FIGURE 1
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Figure 1. PRISMA literature screening process.

Study Characteristics

Study characteristics are displayed in Appendix A. Thirty-one cross-sectional studies were included: 30 studies of anxiety (n = 203,678) and 28 of depression (n = 78,330). The sample sizes ranged from 84 to 70,158 for anxiety and 84 to 17,420 for depression. Studies were conducted from January to March 2020. However, six studies of anxiety and eight studies of depression did not report measuring time. Regarding risk area, the number of studies that covered higher-risk, medium-risk, lower-risk, and low-risk areas were three, 10, seven, and 16, respectively. Moreover, 25 studies involved the pandemic period of occurrence and recessive spread, seven involved the pandemic period of rapid spread and outbreak, five involved the pandemic period of diffusion containment, and two involved the pandemic period of diffusion attenuation. All studies were conducted using online self-completed questionnaires. Most used reliable and valid assessment tools to measure anxiety and depression symptoms. The tools used to measure anxiety included the Self-rating Depression Scale (SDS), the 9-item Patient Health Questionnaire (PHQ-9), the 7-item measure of Generalized Anxiety Disorder (GAD-7), a self-designed questionnaire, the Screen for Child Anxiety Related Emotional Disorders (SCARED), and the Self-Rating Anxiety Scale (SAS). The tools used to measure depression included a self-designed questionnaire, the Self-report Inventory (SCL-90), the Psychological Questionnaires for Emergent Events of Public Health (PQEEPH), and the Children's Depression Inventory (CDI); see Table 1.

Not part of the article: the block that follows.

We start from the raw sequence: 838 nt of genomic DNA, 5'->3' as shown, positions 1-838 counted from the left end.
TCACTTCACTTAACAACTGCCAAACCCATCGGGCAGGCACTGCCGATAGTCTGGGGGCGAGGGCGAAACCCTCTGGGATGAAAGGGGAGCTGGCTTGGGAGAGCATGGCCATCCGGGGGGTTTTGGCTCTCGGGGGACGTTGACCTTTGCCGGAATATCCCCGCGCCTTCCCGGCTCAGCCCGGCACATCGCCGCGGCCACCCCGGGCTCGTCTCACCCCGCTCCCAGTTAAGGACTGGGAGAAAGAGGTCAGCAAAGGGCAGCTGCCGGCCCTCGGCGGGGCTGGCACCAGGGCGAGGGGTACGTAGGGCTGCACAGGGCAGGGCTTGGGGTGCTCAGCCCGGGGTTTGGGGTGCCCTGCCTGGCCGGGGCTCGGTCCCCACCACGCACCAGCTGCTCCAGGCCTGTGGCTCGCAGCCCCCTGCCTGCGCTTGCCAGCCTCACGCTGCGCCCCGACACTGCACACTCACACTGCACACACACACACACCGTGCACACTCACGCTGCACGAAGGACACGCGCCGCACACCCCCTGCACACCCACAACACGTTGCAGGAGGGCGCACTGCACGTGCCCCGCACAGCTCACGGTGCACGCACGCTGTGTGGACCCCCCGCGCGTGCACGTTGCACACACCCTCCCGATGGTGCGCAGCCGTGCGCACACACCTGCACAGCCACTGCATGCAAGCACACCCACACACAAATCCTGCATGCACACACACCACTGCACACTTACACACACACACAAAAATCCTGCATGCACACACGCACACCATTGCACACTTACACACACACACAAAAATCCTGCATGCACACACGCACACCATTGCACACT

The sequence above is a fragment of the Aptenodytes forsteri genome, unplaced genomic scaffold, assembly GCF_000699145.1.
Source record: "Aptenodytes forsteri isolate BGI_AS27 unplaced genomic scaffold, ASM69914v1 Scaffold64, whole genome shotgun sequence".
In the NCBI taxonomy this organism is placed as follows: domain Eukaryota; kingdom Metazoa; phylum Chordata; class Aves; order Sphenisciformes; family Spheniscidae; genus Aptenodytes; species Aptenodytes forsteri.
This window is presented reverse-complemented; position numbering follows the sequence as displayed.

TABLE 1
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Table 1. Summary of the characteristics of the included studies.

Quality Assessment

The main features of the 31 articles are summarized in Appendix B. The AHRQ scores illustrated that most studies scored seven to nine and were considered high-quality. However, some studies did not explain missing data or clarify whether they conducted a follow-up.

Risk of Bias